In patients with FBTCS, ANT-DBS showed good efficacy, which may be because ANT-DBS modulates the epileptic network excitability. Previous studies suggested that the ANT participates in the organization and maintenance of seizure activity (21). In addition, Tyvaert et al. observed a synchronous activity between the ANT and generalized epileptogenic network in patients with generalized epilepsy, indicating that the ANT is a potential propagation point (31). We speculate that, on the one hand, ANT-DBS might reduce the epileptic network excitability to some extent and raise the seizure threshold, making the seizure less likely to occur. On the other hand, the reduced network excitability might limit the propagation of the epileptic excitatory signal. This hypothesis is also supported by the reduced severity of postoperative seizures in patients with FBTCS. Therefore, based on the mechanism studies and the clinical results, ANT-DBS is also an alternative treatment for patients with FBTCS.
The reasons why some patients have poor responses to ANT-DBS are complex. In our study, ANT-DBS turned out to be poorly effective for patients with bilateral HS. We speculate that the EZ of these patients has excessive excitability, and ANT-DBS may have a relatively weak inhibitory effect on the sclerotic hippocampus. A previous epilepsy study reported that hippocampal DBS was less effective in patients with HS than in patients with normal MRI profiles (32). According to previous studies, the sclerotic hippocampus was related to neuronal reduction, which may prevent the hippocampus to provide enough available tissue for modulation (33). In addition, the sclerotic hippocampus might have an increased impedance and require a more intense stimulus (32). Regarding ANT-DBS in patients with bilateral HS, indirect stimulation based on the specific network may further weaken the regulation effect on the sclerotic hippocampus. Noteworthy, the aberrant circuits may be involved in patients with bilateral HS, which would induce inefficacy or even the paradoxical effect when the ANT-DBS was applied.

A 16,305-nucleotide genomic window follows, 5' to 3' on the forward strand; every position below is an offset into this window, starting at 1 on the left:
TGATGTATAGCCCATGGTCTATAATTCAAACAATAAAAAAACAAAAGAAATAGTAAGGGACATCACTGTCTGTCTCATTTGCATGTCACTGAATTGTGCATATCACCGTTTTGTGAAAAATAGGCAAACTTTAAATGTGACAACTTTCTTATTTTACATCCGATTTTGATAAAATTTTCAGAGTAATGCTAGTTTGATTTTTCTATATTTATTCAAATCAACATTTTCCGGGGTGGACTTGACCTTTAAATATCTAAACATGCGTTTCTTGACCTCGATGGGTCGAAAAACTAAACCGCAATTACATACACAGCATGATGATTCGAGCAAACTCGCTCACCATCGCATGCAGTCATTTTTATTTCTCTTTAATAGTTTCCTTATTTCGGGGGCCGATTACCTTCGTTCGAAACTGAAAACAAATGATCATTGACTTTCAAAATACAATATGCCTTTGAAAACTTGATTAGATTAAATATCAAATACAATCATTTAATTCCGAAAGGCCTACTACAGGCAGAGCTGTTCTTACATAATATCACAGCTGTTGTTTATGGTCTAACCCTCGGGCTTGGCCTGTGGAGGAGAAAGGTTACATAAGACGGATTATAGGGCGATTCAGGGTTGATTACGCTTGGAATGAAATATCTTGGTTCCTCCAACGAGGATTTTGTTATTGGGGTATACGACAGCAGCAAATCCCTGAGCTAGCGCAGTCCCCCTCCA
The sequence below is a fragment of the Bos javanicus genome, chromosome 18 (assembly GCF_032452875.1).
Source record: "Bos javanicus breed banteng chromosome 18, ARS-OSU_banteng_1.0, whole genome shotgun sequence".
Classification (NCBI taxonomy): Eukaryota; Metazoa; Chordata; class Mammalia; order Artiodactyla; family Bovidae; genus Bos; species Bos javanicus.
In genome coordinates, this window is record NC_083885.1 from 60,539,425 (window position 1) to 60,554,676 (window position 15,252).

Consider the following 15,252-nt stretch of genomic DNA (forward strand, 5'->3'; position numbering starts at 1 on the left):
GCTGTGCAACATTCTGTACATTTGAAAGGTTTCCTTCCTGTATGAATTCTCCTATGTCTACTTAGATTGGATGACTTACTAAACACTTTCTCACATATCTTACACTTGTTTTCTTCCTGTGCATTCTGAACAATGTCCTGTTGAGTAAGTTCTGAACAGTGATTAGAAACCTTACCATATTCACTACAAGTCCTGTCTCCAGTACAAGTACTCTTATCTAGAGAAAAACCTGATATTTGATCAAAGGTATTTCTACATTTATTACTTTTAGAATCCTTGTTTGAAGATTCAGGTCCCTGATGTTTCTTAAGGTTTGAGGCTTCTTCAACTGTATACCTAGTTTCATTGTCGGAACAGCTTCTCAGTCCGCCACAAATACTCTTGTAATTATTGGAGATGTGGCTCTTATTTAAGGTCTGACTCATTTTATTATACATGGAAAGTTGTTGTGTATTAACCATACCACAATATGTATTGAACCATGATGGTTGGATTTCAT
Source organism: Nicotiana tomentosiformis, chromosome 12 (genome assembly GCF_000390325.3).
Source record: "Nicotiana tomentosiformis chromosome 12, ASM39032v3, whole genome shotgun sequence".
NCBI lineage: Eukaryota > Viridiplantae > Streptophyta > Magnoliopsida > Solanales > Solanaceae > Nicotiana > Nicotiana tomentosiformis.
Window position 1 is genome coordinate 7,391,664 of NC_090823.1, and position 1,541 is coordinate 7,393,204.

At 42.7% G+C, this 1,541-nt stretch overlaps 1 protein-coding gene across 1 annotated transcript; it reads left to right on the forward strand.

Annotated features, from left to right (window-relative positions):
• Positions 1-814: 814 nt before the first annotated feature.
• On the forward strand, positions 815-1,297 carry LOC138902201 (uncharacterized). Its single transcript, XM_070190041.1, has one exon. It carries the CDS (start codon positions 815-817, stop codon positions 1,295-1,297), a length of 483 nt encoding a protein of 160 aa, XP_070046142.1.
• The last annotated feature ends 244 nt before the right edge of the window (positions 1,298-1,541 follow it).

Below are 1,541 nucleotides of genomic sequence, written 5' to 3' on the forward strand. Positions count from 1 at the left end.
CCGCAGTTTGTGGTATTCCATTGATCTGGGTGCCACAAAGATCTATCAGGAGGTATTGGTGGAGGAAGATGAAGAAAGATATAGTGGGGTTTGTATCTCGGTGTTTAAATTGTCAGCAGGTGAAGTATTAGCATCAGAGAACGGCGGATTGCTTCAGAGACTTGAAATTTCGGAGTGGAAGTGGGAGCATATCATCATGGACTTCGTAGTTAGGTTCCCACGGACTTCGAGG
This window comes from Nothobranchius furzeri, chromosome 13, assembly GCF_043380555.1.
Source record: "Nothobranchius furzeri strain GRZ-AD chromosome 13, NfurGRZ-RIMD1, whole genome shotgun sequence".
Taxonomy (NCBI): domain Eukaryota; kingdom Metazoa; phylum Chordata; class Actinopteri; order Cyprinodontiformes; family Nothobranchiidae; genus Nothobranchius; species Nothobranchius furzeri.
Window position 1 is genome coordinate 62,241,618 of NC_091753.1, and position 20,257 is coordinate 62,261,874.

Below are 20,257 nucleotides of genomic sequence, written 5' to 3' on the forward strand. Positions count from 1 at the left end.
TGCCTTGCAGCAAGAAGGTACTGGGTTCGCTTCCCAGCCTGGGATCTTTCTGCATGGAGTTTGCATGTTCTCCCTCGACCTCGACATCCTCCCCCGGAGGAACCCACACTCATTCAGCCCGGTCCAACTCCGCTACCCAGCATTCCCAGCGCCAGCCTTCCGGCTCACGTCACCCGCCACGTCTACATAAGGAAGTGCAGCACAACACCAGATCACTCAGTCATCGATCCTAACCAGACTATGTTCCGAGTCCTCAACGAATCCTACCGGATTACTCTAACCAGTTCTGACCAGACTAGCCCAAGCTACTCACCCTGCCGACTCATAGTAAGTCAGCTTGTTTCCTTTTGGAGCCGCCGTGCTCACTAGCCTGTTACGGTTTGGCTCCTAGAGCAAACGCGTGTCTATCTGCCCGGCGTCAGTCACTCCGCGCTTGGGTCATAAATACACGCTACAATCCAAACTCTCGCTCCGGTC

Currently, identifying patients who would benefit from ANT-DBS is difficult. Our results indicate that some epilepsy types would be refractory to this treatment. Therefore, different stimulation targets and corresponding surgical indications need to be explored further for patients with refractory epilepsy.